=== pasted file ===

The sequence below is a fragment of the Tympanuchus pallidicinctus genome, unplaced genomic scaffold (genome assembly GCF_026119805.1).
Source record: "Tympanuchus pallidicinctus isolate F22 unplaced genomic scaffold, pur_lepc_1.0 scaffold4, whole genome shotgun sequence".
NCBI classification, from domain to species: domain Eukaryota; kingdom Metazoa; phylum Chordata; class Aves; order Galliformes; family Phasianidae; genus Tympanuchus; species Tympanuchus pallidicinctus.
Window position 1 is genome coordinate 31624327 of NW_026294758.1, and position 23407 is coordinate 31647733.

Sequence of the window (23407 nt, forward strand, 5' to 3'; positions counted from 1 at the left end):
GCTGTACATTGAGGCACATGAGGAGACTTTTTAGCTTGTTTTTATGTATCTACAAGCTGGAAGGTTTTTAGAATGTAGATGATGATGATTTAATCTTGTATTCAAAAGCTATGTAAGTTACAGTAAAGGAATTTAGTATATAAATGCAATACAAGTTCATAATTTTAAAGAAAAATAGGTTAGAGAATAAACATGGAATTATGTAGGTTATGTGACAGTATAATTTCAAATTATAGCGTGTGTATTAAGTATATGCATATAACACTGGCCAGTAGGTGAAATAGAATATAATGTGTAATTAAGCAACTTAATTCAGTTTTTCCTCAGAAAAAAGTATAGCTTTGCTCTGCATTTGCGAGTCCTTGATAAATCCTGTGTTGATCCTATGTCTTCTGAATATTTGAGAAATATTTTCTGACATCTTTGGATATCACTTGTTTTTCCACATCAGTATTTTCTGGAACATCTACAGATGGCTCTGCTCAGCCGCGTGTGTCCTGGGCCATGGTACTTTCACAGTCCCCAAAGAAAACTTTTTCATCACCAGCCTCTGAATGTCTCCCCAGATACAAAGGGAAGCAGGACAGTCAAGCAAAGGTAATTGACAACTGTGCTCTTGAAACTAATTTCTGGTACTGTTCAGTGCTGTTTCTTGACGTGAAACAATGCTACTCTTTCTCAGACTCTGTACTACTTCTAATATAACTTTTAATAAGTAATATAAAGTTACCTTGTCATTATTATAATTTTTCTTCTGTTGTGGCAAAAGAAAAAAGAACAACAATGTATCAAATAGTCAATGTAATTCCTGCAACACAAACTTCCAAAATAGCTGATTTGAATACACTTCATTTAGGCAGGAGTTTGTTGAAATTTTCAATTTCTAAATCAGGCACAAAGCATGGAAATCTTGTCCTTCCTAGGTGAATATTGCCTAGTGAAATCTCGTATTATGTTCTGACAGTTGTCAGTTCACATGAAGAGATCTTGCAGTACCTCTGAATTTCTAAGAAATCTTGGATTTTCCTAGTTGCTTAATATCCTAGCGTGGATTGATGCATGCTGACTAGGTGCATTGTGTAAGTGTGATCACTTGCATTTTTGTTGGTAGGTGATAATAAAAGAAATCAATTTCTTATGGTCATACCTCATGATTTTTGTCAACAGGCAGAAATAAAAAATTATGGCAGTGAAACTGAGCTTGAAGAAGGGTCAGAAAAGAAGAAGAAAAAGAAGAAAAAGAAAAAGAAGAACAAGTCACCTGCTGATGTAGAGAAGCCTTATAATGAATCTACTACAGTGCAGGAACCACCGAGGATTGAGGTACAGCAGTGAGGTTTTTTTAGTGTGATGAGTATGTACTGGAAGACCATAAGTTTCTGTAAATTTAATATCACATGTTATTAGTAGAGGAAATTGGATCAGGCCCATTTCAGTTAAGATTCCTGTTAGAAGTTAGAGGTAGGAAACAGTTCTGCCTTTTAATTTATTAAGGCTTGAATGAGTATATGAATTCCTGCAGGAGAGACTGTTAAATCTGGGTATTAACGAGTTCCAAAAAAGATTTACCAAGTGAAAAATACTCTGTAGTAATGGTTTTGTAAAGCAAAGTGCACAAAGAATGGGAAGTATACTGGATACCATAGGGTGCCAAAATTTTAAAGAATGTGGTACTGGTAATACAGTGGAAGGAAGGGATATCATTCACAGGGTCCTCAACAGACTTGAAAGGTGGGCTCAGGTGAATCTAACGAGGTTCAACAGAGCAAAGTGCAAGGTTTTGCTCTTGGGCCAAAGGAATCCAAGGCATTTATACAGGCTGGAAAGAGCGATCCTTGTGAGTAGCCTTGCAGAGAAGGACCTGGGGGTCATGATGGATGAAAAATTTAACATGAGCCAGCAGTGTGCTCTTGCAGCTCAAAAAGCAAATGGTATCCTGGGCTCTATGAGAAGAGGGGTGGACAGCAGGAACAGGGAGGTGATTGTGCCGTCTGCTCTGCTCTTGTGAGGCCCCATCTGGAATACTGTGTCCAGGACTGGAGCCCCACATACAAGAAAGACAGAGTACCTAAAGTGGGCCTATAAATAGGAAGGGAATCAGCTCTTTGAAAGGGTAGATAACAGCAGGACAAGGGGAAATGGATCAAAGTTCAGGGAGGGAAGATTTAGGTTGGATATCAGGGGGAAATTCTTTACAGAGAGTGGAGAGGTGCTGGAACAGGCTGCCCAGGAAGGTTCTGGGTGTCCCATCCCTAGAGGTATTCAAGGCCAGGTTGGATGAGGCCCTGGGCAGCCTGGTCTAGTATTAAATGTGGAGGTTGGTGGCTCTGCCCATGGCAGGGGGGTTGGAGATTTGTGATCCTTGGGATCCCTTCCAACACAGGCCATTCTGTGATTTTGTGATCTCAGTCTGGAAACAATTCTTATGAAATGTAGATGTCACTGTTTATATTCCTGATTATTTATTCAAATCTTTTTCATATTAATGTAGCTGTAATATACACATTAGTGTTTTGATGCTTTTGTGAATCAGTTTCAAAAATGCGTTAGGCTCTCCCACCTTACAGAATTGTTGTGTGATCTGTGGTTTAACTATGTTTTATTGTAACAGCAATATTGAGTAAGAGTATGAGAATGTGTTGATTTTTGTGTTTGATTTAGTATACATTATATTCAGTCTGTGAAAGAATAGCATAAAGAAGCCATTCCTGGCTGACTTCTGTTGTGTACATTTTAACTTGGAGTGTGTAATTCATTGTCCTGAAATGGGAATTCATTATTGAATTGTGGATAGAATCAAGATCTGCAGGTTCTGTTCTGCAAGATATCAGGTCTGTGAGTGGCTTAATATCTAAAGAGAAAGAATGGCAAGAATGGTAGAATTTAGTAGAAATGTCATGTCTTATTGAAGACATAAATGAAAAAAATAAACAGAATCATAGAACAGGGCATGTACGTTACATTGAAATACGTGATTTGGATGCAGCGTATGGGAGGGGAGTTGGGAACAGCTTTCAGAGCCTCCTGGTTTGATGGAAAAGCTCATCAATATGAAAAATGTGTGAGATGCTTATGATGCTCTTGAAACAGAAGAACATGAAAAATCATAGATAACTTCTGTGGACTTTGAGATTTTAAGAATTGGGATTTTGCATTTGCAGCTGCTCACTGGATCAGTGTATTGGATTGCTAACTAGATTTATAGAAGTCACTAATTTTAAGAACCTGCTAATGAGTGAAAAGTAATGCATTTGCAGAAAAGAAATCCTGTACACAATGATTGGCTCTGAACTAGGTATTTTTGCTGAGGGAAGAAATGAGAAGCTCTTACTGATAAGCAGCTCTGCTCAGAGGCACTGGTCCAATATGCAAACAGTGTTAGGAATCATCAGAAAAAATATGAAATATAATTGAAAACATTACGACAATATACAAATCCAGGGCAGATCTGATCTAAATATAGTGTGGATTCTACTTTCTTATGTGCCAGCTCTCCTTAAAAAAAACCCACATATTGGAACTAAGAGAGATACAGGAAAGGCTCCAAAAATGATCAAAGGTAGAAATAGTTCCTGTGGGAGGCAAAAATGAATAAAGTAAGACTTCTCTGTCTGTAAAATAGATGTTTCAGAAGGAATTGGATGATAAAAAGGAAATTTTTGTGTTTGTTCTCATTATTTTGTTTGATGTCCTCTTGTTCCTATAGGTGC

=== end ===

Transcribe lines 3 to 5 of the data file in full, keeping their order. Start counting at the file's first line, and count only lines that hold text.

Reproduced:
NCBI classification, from domain to species: domain Eukaryota; kingdom Metazoa; phylum Chordata; class Aves; order Galliformes; family Phasianidae; genus Tympanuchus; species Tympanuchus pallidicinctus.
Window position 1 is genome coordinate 31624327 of NW_026294758.1, and position 23407 is coordinate 31647733.

Sequence of the window (23407 nt, forward strand, 5' to 3'; positions counted from 1 at the left end):